The city's police unions have voted to end the participation of the Police Pension Fund in a joint investment arrangement with the four other city funds launched six years ago by City Comptroller Scott Stringer, with one union leader saying that the returns had been disappointing, even as Mr. Stringer contended the systems as a whole had benefited.
He created the Common Investment Meeting in 2015, saying it would consolidate operations by ending the practice of holding separate monthly meetings between his office and the five funds while also improving the return on investments for all of them.
Not Better for Cops' Fund?
When the Daily News broke the story in mid-September of the police unions' decision to leave the consortium, Mr. Stringer said the joint operation had been a success, noting the rate of return for the five funds had been 11.58 percent in the first five years of the pilot program, compared to 7.02 percent over the previous five years when they were making separate investments.
But Detectives' Endowment Association President Paul DiGiacomo said in an Oct. 5 interview that while the return cited by Mr. Stringer might have been better for the five funds collectively, "We get more of a return on our own than we had in this program. We were higher than 20 percent at times when the Police Pension Fund was acting on its own. While you can't predict what it would have been these last few years, based on our prior experience, we feel we might have done better continuing on our own."
One problem with the joint venture, he said, was that "you get sort of lost when you're just one of five funds, and there are others that are much bigger than us," referring to the New York City Employees' Retirement System and the Teachers' Retirement System.
The Comptroller's Bureau of Asset Management lists the Police Pension Fund's assets at $46.2 billion, compared to TRS's $91.4 billion and the $77.4 billion in NYCERS.
Shared by Other Unions
Mr. DiGiacomo said the other union trustees of the Police Pension Fund had "the same concerns." The Police Benevolent Association, which has by far the most members in the system, has three votes on the fund's board, with the representatives of the DEA and the unions representing Sergeants, Lieutenants and those in the ranks of Captain and higher each casting a half-vote.
The Comptroller, the Mayor, the Police Commissioner and the city Finance Commissioner each have 1.5 votes on the board.
PBA President Patrick J. Lynch responded to questions about the decision with a statement saying "we are focused on the unique situation of the Fund and the unique needs of its members. We were invited to participate in the common investment meeting on a trial basis. Based on that trial, we have determined that the current format is not the most efficient or effective way to address our members' needs. We look forward to continuing to work with both the current Comptroller and the next one to provide the best possible stewardship of our members' funds."
The police unions have had an uneasy relationship with Mr. Stringer since he sided with the Defund the Police movement last year as anger over George Floyd's death at the knee of a Minneapolis cop led to pressure here to sharply cut the Police Department's budget. When Mayor de Blasio and the City Council slightly more than 15 months ago cut the spending allocation for the NYPD by what they claimed was $1 billion—just one-third of what the protesters had demanded—Mr. Stringer asserted they had exaggerated the amount cut by roughly $240 million, further antagonizing the unions.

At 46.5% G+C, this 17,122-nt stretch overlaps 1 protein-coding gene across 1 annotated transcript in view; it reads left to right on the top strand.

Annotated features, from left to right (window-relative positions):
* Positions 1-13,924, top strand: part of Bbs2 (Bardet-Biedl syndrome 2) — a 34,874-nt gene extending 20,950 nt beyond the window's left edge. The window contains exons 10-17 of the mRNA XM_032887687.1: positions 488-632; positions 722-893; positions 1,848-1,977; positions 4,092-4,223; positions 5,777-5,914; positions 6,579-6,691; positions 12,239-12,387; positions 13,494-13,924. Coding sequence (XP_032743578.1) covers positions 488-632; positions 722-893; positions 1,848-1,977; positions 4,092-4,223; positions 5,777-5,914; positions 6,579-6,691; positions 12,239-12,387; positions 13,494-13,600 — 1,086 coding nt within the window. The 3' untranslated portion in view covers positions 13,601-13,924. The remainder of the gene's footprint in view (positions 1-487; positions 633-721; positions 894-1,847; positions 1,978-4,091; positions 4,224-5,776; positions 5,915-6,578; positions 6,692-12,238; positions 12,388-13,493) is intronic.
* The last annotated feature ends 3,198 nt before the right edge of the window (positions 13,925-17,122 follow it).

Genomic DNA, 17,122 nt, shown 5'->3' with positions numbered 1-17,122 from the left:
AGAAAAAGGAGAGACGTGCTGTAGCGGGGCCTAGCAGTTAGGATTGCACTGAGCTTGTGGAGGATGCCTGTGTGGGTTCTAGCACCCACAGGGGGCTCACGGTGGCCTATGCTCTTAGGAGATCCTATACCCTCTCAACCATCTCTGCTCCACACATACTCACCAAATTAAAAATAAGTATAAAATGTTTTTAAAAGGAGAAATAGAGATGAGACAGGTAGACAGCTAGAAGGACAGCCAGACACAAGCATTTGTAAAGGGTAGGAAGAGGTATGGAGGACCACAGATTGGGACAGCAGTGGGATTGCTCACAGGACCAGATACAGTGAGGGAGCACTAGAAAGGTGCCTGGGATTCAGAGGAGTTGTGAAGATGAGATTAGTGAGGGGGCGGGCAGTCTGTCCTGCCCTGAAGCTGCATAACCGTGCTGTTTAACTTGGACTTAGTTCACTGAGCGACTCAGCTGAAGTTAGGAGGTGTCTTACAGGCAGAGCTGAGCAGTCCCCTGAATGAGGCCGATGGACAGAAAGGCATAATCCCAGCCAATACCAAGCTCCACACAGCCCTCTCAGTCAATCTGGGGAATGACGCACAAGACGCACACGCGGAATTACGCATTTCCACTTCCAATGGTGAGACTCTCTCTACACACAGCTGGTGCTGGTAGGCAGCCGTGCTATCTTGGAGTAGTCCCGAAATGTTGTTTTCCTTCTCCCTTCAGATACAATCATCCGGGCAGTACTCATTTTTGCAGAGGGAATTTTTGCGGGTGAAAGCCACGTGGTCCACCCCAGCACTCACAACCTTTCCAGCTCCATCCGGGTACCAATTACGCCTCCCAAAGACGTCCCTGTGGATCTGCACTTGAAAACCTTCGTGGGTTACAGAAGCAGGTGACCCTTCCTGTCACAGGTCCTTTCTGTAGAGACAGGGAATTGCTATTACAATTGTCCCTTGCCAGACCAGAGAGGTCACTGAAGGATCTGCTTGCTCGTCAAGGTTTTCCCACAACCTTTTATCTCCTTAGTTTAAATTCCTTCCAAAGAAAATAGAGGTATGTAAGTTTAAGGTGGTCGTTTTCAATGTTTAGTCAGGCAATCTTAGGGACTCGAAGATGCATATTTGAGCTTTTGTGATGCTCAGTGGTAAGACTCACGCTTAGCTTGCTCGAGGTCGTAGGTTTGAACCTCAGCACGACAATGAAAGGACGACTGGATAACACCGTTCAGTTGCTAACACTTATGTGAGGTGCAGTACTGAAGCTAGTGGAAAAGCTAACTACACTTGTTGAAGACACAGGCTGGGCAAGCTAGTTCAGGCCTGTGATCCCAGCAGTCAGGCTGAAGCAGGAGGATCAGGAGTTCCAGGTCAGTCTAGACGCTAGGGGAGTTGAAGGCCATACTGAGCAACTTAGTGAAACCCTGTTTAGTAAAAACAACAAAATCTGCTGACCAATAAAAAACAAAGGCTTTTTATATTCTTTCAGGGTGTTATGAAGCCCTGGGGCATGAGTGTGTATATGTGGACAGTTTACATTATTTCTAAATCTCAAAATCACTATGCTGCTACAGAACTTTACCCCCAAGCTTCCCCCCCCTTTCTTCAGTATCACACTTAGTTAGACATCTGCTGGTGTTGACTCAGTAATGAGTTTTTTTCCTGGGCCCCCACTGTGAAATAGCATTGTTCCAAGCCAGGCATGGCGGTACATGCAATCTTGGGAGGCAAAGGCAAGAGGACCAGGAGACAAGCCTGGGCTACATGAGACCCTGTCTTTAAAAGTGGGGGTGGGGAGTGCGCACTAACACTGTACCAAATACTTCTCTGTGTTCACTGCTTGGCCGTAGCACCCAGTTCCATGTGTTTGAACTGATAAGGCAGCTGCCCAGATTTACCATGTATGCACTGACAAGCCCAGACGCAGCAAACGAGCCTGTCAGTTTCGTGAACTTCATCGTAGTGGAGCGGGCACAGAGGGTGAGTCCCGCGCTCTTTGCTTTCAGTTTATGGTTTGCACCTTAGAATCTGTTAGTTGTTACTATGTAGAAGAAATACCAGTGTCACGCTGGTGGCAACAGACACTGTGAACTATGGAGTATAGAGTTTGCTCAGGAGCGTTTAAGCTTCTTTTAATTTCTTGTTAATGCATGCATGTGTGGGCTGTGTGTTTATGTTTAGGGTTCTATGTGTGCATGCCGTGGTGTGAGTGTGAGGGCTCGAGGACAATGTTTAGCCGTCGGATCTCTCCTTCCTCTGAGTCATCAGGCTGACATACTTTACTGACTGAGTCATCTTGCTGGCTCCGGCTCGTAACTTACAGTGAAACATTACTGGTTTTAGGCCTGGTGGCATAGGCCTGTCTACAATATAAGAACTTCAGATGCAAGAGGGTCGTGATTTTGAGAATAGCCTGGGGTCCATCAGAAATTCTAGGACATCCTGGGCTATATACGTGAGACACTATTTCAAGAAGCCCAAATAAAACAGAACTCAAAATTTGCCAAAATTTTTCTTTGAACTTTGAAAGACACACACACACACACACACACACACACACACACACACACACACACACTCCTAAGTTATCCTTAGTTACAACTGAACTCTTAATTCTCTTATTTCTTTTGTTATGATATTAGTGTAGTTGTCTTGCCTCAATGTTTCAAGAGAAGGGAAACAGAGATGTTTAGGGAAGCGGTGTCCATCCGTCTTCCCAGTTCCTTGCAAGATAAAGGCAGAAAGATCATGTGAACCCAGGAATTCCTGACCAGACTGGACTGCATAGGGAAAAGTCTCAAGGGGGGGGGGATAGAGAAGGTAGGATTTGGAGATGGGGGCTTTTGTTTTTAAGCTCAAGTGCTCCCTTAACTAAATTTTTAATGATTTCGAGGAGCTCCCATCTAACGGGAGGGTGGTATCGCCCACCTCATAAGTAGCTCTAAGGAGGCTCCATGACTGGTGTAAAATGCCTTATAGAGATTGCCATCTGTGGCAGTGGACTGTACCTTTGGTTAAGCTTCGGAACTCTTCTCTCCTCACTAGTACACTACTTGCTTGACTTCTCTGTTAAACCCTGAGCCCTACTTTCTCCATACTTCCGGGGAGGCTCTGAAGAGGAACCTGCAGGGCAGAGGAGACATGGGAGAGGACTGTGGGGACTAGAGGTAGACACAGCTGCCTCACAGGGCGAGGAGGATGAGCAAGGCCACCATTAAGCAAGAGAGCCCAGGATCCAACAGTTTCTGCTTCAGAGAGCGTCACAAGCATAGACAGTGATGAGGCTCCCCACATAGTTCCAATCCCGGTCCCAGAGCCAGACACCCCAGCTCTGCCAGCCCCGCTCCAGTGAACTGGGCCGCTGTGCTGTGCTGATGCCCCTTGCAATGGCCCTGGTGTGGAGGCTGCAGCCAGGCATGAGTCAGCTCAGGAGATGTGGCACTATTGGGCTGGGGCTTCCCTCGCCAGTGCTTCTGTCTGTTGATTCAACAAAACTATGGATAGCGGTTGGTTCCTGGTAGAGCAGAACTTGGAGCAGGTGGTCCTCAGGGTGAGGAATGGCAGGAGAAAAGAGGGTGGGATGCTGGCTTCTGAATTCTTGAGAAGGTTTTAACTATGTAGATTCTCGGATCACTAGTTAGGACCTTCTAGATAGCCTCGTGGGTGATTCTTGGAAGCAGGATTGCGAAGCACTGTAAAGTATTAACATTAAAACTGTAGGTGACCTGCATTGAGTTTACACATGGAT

Less Enthused by Lander
The man expected to succeed Mr. Stringer, Democratic nominee for Comptroller Brad Lander, as a City Councilman has been an outspoken critic of the NYPD for the past decade and a supporter of the defund effort.
But one insider familiar with the discussions that culminated in the police-union withdrawal of support for the CIM said that distaste for the politics of Comptrollers, like unhappiness with collective bargaining or disability-pension denials for union members, typically did not influence pension-investment decisions.
Speaking conditioned on anonymity, this insider said that while those matters "are contentious by nature, pensions should not be, because all sides should have the same goal: protecting and growing the pension investments."
He said that the Board of Education Retirement System, which oversees the pensions of non-Teachers in the Department of Education, used its own investment team rather than relying on the Comptroller's advisers, and had not only the best returns but was the best-funded of the five systems. While it was fully funded, he said, the five funds as a whole had a 60-percent funded rate, about 20 points below what is considered desirable.
Ignored by BAM?
The insider said it was his understanding that Mr. Stringer's Bureau of Asset Management hadn't been sufficiently responsive to a number of union representatives of the pension funds, not just those from the police unions. Such behavior might have been considered "tolerable if their performance was fantastic, but they have significantly underperformed their peers," he contended.
He added, "I believe the police are leaving the CIM because they think the system is broken, and could be fixed with some cooperation and communication."
Mr. Stringer last month urged Mr. Lynch to reconsider the decision to withdraw, saying in a statement to The News, "The men and women of the NYPD and their families deserve a secure retirement. It defies all logic and reason that certain police trustees want to pull out of a system that has made money for their members."
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